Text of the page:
Senator Chip Shields Fehruary 19,2014 Page 2 things standing between a small business and ruin. Therefore, adjustments to the way that these contracts are handled in the insurance code must be considered very carefully. I believe that there are several problems with HB 4051 's provisions permitting insurers to provide policy documents via website. Here are but two of these problems. 1. Lack of choice. HB 4051 by default forces the policyholder to accept a method of delivery that benefits the insurer - delivery via website - without regard for the policyholder's preferences. It appears that in every other state in which similar legislation has been proposed a provision has been made to give the policyholder a say in how to receive the policy. Indeed, the insurance industry has consistently touted policyholder choice as a basis for such legislation.^ HB 405 I's failure to ensure that policyholders affirmatively consent to electronic delivery of the policy is inconsistent with what the industry has said are its goals, and is bad for commercial- lines policyholders.^ 2. Retention period. HB 4051 fails to take into account that liability insurance policies - occurrence-based policies - are very often not called into service until many years, and sometimes decades, after they are issued. The 10-year retention period in the current version of the bill is insufficient. While some causes of action will technically sunset after 10 years (through a "statute of ultimate repose"), that does not mean that the insured cannot be sued for occurrences more than ten years old, no matter the claim.^ Moreover, in some of the most high- risk types of cases (environmental contamination, sex abuse, toxic tort) a statute of ultimate repose does not exist or is considerably longer - these are the so-called "long tail" cases. Long-tail coverage disputes often arise out of claims against the policyholder that did not exist when the policy was issued, meaning that at the time that the policy was purchased the insured did not perceive the importance of the liability policy, and may not have taken steps to ensure that the policy was preserved. These disputes also often arise in situations in where the named insured entity no longer exists, but successor entities are entitled to policy benefits. In these situations recordkeeping has usually not been consistent. Therefore, many coverage disputes in these long-tail cases involve what are called "lost policy" disputes, in which the insurance company denies that a policy was issued or disputes the terms ofthe policy. In general the insured is at a significant disadvantage in these cases because the burden is put on the ' See, e.g., PCIAA News Release, February 17, 2014, available at 40?opendocument (last visited February 19, 2014). ^ ORS 84.070 currently contains a "choice" provision relating to electronic communications to individual, personal- lines policyholders. HB 4052 is designed to make further alterations to that statute. This letter does not address HB 4052. ^ Standard-form general liability policies provide that the insurer will provide a defense even against claims that are false or frivolous. Therefore, policyholders are entitled to call upon their carrier to defend them even against a claim that is time-barred.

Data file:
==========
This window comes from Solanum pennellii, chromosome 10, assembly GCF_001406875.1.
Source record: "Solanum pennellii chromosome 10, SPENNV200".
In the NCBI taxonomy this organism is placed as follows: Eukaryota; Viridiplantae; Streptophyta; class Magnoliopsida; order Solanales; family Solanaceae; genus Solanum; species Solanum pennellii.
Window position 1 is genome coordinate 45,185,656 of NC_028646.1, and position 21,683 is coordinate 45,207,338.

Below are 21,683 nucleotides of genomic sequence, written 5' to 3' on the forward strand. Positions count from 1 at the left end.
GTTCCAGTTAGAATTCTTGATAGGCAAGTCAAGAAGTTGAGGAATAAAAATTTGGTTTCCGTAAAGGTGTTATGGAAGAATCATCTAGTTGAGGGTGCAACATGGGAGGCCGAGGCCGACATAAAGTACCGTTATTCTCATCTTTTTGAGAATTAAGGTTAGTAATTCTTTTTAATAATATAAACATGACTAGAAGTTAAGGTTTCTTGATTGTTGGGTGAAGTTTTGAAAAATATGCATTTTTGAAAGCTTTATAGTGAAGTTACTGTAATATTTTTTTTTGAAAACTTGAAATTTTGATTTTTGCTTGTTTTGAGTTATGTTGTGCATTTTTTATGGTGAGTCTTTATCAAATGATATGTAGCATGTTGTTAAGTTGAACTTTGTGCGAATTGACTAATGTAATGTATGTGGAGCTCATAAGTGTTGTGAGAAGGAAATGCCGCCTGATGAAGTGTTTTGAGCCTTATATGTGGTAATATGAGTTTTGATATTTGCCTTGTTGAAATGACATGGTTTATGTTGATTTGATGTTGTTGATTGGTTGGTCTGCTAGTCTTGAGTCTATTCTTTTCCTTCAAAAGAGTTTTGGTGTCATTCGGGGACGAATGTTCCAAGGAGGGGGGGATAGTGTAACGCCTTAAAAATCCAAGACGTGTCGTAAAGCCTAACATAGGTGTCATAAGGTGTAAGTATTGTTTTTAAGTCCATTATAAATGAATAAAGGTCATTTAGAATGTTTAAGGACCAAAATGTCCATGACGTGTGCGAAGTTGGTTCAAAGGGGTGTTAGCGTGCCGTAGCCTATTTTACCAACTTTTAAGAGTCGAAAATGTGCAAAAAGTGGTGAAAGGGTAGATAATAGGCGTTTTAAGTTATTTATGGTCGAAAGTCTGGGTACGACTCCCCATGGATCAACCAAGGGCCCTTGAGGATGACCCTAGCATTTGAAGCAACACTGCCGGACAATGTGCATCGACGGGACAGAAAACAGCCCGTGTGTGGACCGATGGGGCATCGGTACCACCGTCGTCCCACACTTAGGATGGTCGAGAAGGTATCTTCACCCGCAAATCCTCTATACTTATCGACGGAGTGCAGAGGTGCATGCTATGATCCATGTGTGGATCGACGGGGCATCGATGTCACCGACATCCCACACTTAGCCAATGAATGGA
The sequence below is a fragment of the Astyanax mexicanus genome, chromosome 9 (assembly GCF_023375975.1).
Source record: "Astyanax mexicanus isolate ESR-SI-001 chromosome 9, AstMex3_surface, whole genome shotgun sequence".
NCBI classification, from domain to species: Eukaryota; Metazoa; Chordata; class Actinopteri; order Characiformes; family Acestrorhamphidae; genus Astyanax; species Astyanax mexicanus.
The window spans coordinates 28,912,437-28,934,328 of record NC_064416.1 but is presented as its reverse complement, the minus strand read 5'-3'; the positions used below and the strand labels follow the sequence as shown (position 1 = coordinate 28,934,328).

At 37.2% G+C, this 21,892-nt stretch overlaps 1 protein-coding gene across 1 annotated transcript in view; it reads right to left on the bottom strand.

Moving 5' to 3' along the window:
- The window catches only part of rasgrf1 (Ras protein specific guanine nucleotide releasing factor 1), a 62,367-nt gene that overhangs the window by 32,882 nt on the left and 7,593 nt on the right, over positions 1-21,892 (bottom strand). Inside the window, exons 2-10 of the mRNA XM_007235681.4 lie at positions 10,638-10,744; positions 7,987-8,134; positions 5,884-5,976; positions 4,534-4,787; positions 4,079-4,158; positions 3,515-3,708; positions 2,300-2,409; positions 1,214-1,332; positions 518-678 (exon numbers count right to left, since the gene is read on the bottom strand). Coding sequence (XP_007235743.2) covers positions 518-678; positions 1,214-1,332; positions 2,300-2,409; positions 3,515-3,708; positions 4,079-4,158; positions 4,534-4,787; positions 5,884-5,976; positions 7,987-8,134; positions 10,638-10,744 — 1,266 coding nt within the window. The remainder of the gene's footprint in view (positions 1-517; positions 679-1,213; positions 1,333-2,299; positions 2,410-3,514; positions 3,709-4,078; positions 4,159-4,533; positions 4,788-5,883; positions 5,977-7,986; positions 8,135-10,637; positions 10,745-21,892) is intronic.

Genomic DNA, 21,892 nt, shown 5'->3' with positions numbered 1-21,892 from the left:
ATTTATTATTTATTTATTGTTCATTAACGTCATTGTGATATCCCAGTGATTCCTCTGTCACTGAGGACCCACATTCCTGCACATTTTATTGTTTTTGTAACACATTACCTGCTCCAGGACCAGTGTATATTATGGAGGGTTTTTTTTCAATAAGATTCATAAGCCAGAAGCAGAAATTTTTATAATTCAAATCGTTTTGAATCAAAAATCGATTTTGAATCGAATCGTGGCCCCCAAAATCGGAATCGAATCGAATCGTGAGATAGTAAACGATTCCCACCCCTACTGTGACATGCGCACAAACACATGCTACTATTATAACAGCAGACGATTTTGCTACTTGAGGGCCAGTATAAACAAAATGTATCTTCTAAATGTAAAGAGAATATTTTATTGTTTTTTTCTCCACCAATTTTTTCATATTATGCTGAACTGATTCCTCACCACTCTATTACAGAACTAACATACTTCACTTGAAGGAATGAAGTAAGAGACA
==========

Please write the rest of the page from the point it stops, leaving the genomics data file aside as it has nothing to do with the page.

Senator Chip Shields February 19, 2014 Page 3 policyholder to prove the specific terms of the coverage. And because Oregon lacks the robust bad faith law found in most other states, insurance companies have little incentive to come to the table to resolve these disputes. As a result, hundreds of thousands if not millions of dollars in attomey fees have been spent over the past fifteen years by Oregon companies, non-profits and government agencies in these "lost policy" disputes. HB 4051, by permitting insurance companies to do the electronic version of discarding policies after only ten years, would further advantage insurance companies in these disputes. These are only a few of my concems about this legislation. My recommendation is that this legislation be sent "back to the drawing board" if not rejected ahogether, for further discussion between the relevant stakeholders. Because of the many complexities involved in the coverage disputes that would be impacted by this legislation, involvement of the appropriate regulatory officials may be beneficial as well. Thank you again for the opportunity to provide my perspective on HB 4051. Very truly yours. Seth H. Row SHR/dtg Enclosures